At night, the roaring waves sound like thunder, or an enormous gong echoing across the oceans from some unknown temple. Often they become so enormous they wash over the highway. Sometimes these monster waves can even level houses in their wake.
The North Shore community is relatively small, and everyone knows one another. Back in the 1960s, Haleiwa, the main village, had only two grocery stores and a bank. Today, it is a bustling town sought out by tourists from all over the world to watch or surf the killer waves.

This time and place was magical for those of us fortunate enough to live there. The community was dominated by surfers from around the world who competed in riding the giant waves at the world’s most famous surf spots dotting this five-mile stretch of coastline. There were also many so-called hippies searching for enlightenment through the use of drugs, including LSD and hashish, which were believed to lead to spiritual illumination. Some of these drug-using hippies were in both categories: they surfed, took a lot of drugs, but were ultimately looking for something greater. That was me.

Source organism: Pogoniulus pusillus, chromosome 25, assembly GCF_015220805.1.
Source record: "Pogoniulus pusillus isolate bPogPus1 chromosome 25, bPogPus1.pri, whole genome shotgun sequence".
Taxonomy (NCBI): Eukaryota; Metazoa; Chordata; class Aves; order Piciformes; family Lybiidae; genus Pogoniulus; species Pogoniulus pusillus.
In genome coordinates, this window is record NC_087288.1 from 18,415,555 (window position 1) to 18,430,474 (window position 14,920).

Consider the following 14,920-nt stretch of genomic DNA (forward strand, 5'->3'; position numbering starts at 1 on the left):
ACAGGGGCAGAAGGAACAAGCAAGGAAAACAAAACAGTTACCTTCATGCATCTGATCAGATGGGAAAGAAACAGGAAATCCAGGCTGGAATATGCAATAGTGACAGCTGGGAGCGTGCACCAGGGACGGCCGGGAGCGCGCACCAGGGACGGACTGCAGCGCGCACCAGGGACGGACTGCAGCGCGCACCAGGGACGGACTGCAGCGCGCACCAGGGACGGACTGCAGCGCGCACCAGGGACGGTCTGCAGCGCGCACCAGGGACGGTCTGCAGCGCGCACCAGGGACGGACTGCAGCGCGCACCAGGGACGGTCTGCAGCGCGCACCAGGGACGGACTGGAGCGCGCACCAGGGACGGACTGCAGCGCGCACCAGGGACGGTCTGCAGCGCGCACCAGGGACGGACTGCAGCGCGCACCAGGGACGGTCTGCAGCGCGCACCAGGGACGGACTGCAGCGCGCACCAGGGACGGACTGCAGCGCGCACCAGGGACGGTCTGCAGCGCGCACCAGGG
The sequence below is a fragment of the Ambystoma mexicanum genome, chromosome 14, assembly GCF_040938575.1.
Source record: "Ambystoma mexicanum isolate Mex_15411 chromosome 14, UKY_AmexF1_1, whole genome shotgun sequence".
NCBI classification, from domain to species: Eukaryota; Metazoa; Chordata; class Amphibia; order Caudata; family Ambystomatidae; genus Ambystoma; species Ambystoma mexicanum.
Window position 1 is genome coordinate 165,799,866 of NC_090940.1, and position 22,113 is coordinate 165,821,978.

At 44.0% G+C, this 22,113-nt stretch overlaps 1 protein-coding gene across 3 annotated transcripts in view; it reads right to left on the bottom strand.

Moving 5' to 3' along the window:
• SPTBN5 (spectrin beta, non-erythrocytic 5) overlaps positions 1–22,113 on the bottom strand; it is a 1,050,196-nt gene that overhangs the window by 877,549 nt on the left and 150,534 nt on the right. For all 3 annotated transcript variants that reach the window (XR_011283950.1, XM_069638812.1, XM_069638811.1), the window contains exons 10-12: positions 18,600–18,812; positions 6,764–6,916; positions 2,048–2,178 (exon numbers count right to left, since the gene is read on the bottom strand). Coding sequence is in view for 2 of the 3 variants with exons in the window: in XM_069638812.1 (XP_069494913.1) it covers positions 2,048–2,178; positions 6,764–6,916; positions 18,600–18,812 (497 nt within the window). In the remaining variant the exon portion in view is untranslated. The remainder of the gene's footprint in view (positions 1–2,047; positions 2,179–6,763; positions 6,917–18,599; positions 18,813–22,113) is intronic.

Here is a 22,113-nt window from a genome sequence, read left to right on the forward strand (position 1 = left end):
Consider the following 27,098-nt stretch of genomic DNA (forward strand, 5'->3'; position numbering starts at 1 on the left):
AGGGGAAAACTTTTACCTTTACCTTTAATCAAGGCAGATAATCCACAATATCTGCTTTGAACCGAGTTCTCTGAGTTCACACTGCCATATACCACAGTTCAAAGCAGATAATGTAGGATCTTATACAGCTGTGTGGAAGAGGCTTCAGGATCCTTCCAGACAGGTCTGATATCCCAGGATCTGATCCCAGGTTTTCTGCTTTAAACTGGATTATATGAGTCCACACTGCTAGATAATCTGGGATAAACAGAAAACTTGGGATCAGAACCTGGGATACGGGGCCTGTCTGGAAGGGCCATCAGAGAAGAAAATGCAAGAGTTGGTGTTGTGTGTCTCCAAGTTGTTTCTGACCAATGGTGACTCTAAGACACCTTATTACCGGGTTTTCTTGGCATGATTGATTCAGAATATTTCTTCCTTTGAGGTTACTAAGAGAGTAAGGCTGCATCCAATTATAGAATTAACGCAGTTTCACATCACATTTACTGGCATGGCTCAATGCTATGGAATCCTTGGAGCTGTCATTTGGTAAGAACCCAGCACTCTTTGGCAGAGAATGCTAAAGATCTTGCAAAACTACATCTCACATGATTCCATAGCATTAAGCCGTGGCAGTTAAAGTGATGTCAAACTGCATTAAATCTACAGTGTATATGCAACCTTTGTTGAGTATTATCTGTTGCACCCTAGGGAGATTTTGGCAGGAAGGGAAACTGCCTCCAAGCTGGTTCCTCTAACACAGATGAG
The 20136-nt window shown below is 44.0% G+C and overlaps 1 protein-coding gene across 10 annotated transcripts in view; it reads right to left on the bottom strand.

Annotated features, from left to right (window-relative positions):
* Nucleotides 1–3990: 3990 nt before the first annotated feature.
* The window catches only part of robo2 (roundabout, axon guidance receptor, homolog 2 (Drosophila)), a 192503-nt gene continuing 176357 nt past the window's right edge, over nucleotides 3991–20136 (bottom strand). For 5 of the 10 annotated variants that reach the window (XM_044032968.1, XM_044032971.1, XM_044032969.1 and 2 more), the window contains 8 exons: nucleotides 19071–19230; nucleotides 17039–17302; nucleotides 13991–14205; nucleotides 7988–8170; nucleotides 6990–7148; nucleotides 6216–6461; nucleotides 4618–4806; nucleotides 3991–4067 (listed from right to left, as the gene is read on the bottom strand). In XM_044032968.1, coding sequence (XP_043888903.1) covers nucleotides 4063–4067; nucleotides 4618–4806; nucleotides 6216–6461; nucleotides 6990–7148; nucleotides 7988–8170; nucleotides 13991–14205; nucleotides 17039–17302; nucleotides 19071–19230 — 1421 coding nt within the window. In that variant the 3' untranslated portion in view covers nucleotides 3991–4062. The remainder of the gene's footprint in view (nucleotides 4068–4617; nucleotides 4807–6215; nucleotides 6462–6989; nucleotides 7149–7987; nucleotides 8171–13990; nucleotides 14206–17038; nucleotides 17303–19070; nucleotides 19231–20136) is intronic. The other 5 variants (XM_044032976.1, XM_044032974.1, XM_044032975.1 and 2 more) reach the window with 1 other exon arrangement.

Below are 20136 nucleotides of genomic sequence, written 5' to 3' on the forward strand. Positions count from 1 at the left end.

In the early morning hours of this day, I was startled awake by the sound of a car on our street. With a new clarity entirely unfamiliar to me in the breaking dawn, I gazed out the window and saw a tiny red Fiat pull up to the vacant house next door. I watched curiously as a strange woman got out and walked calmly up to the house as if she indisputably belonged, as if placed there by mystical entitlement. I had no idea that this event would change my life forever.

Posted by Tom Catton  /  Filed under Acceptance, Addiction, Alcohol, Books about addiction, getting help, Recovery, Self-reflection, Substance Abuse, Uncategorized, Writing About Addiction  /  Comments: more



6 Noteworthy Memoirs About Parenting a Child with an Addiction
Monday, May 2nd, 2011

Certain parenting memoirs help us feel less alone and provide hope that our child’s drug use problem can get better.  If you’re a parent of a child struggling with drugs or alcohol, here are 6 noteworthy books that offer information and advice, and might even give you comfort and strength during this difficult time.

Teens sharing pillsStay Close: A Mother’s Story of Her Son’s Addiction (2010)
By Libby Cataldi